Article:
Here is step two in the makeover process. I used a shower rod to hang the curtain. I chose to make the curtain long to cover both the shelf, and the hangers.
I started by measuring down from the ceiling the length I need the curtains to cover. I wanted it to open in the center so I could easily get to the items on the shelf.
This was the "before" of the area. As you can see, things were just sort of flung up on the shelf to get them out of the way. After sorting, and discarding, I organized what I had into batches and then looked at my existing stash of bins and plastic drawers to see what I could use, and what I needed to find or purchase to get everything organized.
Here is the after of the shelf organization. I had the drawers and the extra shelf at each end. I purchased the black and white zigzag bin, and the stacking black bins, at Target. (Love me some Target!) I purchased the shower rod at Dollar General for $6.00, and the fabric at fabric.com.
I measured the width to be 62", so I decided I would use 114" inches in width to cover the space, and to give the curtains some flow. I didn't want them so full that I couldn't easily pull them back, but I also didn't want them to be straight across.
I cut the fabric and then hemmed it on three sides.
The reason for the three sides is that I changed my mind about the length of the curtains after I had purchased the fabric, but fortunately, I had some teal fabric from another project on hand. Because I'm trying to add teal into the kitchen, which is next to the laundry room, this worked great for me. So, I cut the additional length (8", accounting for hems and seam), and then hemmed three sides of the teal fabric, and put right sides together to sew the two pieces of fabric together along the unhemmed side.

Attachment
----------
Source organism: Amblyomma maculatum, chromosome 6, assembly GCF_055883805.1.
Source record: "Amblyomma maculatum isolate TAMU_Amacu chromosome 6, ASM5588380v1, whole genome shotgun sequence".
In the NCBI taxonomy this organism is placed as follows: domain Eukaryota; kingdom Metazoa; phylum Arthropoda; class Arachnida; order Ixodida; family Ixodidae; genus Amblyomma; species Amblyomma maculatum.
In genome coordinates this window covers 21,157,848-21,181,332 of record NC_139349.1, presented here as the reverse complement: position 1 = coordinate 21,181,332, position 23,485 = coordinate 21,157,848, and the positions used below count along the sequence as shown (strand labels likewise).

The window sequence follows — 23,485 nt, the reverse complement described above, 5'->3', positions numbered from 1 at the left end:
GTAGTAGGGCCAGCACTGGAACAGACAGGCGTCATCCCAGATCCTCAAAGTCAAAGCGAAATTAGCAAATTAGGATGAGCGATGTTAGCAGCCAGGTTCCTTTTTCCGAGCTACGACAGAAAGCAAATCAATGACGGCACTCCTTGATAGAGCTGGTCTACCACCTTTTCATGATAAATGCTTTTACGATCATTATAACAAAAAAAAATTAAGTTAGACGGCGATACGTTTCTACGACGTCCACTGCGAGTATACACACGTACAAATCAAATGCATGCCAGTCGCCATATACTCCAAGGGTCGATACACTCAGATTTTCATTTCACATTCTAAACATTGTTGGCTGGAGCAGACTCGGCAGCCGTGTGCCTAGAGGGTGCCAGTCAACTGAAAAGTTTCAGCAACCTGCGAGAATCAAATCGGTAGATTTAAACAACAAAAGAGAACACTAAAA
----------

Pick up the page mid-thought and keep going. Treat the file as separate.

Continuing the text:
Next, I got ready to add the grommets. I'd never used large grommets and was nervous, but these were so easy to use that I now want to use them on everything! I used Dritzhome curtain grommets. They come eight to a package, and I paid $10.69 per package for them at fabric.com.
The grommets come with this handy little stencil. I used a pencil to trace the line where each would go. (I simply folded the curtain in half to determine the center, then I placed them at the far ends, and then half way between the end and the center, for five grommets per panel.
After drawing the circle with the stencil, you go in and cut out the circle. No worry about making it perfect. The edges are covered by the grommet.
This is what one side looks like - it has these little spikes.
You put it on one side (it doesn't matter which).
This is the opposite side. The little spikes fit into this piece.
Just place the two pieces on opposite sides and press down. They pop together easily, no tools required.
And voila! You have a perfect grommet. I'm not kidding you when I say that a five year old child could do this with supervision. It's that easy!
Here is what it looks like with the panels open.
And again, closed. So many people come in via my back door . . . which I hate, but the front of the house doesn't have a path to it, yet, and no landscaping, so it is understandable.
I still have to redo the ceiling lamp in this room, and perhaps add a curtain on the door . . . but it's progress!